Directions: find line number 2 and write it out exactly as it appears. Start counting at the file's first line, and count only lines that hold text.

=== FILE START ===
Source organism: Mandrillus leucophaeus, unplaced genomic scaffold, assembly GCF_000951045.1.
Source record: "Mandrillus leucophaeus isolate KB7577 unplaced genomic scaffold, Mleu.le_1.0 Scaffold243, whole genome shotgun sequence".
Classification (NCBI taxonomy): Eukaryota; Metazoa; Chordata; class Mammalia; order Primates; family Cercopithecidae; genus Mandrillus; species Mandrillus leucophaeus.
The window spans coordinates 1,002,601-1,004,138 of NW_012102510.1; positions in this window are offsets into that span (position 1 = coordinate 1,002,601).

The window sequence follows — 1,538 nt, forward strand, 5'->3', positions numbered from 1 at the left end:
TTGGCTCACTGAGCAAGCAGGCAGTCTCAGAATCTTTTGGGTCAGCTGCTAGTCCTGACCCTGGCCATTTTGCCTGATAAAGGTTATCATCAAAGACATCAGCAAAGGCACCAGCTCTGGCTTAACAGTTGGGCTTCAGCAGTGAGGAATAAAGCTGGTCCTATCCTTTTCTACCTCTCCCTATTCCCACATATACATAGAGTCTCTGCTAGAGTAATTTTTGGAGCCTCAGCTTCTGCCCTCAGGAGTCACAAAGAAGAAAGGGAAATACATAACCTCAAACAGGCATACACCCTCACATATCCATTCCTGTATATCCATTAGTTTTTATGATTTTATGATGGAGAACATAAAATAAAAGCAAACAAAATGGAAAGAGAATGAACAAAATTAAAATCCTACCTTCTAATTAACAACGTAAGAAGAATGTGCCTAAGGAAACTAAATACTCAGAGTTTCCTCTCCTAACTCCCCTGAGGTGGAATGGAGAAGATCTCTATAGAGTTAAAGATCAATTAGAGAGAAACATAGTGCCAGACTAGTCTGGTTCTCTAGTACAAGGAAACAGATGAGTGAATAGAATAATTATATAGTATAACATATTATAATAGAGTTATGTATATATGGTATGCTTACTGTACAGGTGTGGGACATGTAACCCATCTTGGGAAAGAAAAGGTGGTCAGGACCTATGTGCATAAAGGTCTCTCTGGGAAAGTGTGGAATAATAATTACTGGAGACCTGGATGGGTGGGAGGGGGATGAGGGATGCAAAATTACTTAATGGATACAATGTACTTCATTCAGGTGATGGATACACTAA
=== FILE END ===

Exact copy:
Source record: "Mandrillus leucophaeus isolate KB7577 unplaced genomic scaffold, Mleu.le_1.0 Scaffold243, whole genome shotgun sequence".